The speed of light, 299,792,458 meters per second, is the maximum speed at which information can be transmitted through space.

The fact that the speed of light is invariant for all observers, regardless of their relative motion, has important implications for our understanding of the behaviour of matter and energy in the universe.

The first consequence of E=mc² is that if the speed of light (c) never changes then it is also true that m=E/c² so matter and energy are not distinct and separate entities but are instead different manifestations of the same underlying substance.

The fact that the speed of light is invariant forms a key part of Einstein’s theory of relativity, which describes how the behaviour of space, time, and matter are interrelated.

The invariance of the speed of light means that the relationship between mass and energy, as described by Einstein’s famous equation E=mc², is a universal relationship that holds true for all observers, regardless of their relative motion.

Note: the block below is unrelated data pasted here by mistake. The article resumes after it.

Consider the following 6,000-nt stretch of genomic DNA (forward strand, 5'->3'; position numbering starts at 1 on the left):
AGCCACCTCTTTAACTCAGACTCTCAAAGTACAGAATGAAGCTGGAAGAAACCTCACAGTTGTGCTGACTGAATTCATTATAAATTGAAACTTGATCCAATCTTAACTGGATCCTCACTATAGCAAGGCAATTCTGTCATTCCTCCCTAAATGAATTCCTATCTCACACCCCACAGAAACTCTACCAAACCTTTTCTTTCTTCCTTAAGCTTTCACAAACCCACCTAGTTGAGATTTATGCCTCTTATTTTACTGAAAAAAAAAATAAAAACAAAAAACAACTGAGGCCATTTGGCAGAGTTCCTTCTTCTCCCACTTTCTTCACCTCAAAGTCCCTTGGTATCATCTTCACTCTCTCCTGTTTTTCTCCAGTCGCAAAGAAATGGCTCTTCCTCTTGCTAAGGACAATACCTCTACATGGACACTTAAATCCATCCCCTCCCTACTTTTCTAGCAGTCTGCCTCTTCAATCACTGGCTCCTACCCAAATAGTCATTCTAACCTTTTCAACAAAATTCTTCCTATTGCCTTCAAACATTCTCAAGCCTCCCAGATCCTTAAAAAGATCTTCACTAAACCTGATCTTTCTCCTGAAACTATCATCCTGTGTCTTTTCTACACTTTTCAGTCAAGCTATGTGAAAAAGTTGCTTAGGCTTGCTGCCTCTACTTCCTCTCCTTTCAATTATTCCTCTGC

The fact that the speed of light is invariant also forms a key part of Einstein’s theory of relativity, which describes how the behaviour of space, time, and matter are interrelated.

The square of the speed of light (c^{2}) appears in the equation because it relates the energy of an object to its mass and shows that a small amount of mass can be converted into a large amount of energy, and vice versa.

If the speed of light were different, then the (c^{2}) factor in the equation would be different as well. So the value of (c^{2}) in the equation is a consequence of the nature of energy and mass, and the fact that the speed of light is a fundamental constant in the universe.

The square of the speed of light (c^{2}) serves as a conversion factor that relates the mass of an object to its energy content and shows the enormous amount of energy that can be released when a small amount of mass is converted into energy, as in nuclear reactions.

The speed of light multiplied by itself = 299,792,458^2 = 89,875,517,873,681,764